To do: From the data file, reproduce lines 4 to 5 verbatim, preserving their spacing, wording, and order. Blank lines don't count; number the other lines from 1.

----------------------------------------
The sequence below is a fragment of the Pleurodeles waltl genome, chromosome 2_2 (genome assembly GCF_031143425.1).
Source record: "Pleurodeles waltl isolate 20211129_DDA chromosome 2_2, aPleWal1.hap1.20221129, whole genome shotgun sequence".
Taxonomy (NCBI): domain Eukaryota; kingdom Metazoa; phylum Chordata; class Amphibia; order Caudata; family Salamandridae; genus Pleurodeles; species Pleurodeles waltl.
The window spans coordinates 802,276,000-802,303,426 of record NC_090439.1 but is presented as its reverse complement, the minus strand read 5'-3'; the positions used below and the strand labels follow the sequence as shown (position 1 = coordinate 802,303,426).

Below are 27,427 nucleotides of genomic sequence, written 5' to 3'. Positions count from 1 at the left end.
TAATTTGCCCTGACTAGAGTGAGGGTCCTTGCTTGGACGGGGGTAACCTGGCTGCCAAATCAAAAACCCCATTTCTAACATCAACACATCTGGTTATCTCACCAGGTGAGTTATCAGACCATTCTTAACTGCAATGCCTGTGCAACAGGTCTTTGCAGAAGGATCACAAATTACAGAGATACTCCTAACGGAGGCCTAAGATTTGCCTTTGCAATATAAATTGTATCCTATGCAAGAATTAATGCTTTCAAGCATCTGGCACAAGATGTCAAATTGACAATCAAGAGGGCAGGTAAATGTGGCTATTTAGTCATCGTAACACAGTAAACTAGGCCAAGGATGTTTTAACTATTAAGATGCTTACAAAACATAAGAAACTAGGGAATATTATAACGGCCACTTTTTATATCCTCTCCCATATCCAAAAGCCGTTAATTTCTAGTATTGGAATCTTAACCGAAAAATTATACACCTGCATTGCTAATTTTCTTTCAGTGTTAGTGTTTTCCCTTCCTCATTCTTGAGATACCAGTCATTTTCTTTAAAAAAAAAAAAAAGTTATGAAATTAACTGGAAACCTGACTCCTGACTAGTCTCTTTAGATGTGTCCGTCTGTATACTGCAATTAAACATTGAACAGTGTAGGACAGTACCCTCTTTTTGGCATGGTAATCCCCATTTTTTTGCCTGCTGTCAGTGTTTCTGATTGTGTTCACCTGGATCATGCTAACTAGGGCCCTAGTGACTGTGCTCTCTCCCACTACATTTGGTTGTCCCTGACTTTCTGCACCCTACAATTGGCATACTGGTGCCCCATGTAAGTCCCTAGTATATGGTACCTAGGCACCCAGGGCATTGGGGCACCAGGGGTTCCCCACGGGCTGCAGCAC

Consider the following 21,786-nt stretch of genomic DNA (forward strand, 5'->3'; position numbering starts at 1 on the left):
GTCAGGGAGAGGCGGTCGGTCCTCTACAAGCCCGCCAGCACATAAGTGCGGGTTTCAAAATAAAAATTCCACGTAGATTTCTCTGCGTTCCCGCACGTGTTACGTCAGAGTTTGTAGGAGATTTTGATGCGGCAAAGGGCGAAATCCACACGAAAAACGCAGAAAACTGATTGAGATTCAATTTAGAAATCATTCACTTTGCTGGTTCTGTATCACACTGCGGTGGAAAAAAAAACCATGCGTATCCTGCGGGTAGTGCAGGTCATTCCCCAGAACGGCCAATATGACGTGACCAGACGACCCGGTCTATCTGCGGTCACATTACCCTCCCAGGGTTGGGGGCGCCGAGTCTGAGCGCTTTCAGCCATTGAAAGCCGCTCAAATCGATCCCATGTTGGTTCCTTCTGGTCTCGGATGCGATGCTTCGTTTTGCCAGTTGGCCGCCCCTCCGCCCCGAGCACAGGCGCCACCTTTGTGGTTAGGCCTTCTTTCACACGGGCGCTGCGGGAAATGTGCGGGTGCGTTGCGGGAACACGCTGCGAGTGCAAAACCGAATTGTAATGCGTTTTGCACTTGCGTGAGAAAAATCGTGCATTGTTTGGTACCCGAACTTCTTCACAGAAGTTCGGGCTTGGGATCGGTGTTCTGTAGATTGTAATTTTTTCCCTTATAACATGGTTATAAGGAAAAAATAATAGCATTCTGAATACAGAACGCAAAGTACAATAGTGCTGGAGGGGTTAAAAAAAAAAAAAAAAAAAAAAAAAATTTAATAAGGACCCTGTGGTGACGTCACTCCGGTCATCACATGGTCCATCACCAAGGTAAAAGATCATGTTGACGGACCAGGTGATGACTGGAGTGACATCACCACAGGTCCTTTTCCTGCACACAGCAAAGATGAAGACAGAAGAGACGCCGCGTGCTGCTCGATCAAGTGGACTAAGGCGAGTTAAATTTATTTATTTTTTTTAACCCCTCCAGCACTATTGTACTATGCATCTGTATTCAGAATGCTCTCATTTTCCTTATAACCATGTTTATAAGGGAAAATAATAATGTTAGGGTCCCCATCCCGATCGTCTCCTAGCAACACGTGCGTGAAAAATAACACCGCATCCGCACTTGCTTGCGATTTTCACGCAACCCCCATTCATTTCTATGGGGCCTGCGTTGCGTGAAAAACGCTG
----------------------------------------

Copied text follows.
The window spans coordinates 802,276,000-802,303,426 of record NC_090439.1 but is presented as its reverse complement, the minus strand read 5'-3'; the positions used below and the strand labels follow the sequence as shown (position 1 = coordinate 802,303,426).

Below are 27,427 nucleotides of genomic sequence, written 5' to 3'. Positions count from 1 at the left end.